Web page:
November 27, 1972
When Ohio University guard Walter (Put It in the Bucket) Luckett showed up at Missouri for his first college game, he encountered 12,600 fans with their noses buried in the magazine shown at left. The spectators, intent on unnerving him, had targeted Luckett after reading such hepcat utterances by him as, "They get the ball to me in our two-guard front and I will positively freak. I mean, I will drive those rascals wild." The 6'4" Luckett then made only three of 12 shots against Mizzou. Welcome to Division I.
"I was young, very young," Luckett says with a laugh. "I was overly confident." He had gained that assurance by dominating the rollicking playground scene as the acknowledged King of Nanny Goat Park in Bridgeport, Conn., and by setting the New England schoolboy scoring record with 2,691 points—which landed his Kolbe High jersey in the Basketball Hall of Fame.
Despite his rocky debut, Luckett fulfilled his promise at Ohio. After averaging 25.3 points a game as a junior, the newly married Luckett—he and his wife, Valita, now live in Hamden, Conn.—declared for the NBA draft. The Detroit Pistons picked him in the second round, but because his left knee was becoming arthritic as the result of a freak injury suffered the summer before he went to college, he never played in a regular-season NBA game. "That was one of my heartbreaks," Luckett says. "I just didn't make it."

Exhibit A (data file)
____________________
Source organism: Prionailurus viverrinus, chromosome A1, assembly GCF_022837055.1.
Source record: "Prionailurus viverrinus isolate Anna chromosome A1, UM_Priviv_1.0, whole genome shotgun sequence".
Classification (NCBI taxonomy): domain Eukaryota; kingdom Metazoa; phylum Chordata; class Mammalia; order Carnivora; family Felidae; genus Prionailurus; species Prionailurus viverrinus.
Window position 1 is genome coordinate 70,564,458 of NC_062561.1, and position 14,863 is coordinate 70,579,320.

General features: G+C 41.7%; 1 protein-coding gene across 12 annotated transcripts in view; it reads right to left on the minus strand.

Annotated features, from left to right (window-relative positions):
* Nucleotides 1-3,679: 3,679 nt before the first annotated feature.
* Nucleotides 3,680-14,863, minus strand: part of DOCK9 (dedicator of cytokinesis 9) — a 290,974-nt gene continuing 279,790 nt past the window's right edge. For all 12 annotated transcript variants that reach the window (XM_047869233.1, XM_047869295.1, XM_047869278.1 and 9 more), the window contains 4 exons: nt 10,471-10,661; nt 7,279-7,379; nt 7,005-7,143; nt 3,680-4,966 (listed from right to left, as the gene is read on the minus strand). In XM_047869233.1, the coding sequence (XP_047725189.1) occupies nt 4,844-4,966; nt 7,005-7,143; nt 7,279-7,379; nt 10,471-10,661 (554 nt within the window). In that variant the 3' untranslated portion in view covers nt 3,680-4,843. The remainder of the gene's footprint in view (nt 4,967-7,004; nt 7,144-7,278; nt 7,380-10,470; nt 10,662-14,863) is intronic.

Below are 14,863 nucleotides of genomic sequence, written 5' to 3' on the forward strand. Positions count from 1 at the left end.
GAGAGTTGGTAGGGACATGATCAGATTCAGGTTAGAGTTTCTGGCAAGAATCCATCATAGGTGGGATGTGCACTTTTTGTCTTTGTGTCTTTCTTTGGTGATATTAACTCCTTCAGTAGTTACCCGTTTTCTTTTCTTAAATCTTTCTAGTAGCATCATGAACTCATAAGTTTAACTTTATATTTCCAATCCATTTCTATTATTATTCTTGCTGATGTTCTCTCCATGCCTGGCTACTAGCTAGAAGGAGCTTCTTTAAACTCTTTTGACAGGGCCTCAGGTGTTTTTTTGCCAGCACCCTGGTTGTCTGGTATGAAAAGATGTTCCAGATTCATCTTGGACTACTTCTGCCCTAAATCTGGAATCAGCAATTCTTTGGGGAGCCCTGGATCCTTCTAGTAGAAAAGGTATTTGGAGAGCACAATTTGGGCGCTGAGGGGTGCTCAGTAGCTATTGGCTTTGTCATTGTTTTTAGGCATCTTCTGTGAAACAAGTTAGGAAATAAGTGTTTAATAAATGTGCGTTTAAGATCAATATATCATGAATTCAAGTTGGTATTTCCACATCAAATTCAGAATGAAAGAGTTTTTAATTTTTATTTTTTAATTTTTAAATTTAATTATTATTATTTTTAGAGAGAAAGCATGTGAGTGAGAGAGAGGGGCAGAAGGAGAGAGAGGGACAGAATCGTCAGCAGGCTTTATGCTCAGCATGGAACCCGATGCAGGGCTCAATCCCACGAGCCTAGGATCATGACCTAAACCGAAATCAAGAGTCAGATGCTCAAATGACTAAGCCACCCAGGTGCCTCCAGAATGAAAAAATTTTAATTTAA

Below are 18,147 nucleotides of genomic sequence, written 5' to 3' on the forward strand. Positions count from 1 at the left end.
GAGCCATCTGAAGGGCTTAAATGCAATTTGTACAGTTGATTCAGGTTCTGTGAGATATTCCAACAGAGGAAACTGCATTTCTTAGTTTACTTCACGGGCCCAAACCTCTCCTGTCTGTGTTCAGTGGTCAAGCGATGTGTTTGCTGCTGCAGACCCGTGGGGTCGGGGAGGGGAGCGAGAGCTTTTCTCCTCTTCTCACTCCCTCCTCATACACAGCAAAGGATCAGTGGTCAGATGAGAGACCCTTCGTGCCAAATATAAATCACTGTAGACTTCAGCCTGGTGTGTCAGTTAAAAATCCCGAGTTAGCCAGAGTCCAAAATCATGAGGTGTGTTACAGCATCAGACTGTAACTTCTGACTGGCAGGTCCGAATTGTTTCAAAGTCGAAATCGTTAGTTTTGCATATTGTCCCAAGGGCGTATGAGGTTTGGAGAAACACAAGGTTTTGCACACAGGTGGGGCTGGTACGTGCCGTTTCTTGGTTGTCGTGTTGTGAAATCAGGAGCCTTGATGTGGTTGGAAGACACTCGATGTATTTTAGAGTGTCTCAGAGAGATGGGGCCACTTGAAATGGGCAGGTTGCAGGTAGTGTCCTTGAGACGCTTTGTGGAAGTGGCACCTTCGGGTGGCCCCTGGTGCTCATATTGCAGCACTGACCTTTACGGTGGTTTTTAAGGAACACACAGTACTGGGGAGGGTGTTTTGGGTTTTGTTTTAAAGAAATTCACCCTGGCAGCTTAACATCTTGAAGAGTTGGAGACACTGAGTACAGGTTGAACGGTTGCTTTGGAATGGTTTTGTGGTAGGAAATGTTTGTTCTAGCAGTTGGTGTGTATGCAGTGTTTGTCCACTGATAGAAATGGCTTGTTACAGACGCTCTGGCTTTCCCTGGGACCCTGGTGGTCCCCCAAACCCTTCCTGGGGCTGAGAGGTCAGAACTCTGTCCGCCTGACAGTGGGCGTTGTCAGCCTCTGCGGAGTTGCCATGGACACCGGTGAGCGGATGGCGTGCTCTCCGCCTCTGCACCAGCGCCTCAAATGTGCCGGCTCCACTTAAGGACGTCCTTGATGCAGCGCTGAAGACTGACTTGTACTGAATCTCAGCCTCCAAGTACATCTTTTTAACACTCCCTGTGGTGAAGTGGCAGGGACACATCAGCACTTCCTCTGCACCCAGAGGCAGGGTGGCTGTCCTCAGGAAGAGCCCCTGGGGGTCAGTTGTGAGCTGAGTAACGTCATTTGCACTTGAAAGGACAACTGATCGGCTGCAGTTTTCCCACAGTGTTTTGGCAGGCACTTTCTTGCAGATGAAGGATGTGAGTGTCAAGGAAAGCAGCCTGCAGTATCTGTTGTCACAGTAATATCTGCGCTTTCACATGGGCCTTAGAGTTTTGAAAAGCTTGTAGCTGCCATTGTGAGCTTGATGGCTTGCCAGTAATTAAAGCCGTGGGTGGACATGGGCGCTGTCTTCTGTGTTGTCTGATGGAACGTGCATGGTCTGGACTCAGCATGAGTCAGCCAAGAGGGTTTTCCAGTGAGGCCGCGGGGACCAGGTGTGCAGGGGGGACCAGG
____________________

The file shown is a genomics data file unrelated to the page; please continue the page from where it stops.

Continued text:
Luckett played four seasons of minor league hoops before trading his basketball career for one in business. He is nearing his 20th anniversary at Unilever Home and Personal Care U.S.A., a branch of the Anglo-Dutch consumer-goods conglomerate. Luckett, 46, directs the firm's charitable efforts as the manager of community relations and corporate contributions. He was promoted to the position three years ago after a senior Unilever executive took note of his long-standing involvement in the African-American community. The cock-sure young man who left college early to pursue an ill-fated NBA dream now holds an MBA from the University of New Haven and is part owner of the USBL's Connecticut Skyhawks.
Though Luckett primarily wears the button-down clothes and close-cropped hair of a successful businessman these days, he finds that many Connecticuters still recognize him from his time as a basketball prodigy in shorts with a prodigious Afro. "It's a little scary," Luckett says, "but after all these years, it's nice that people remember you."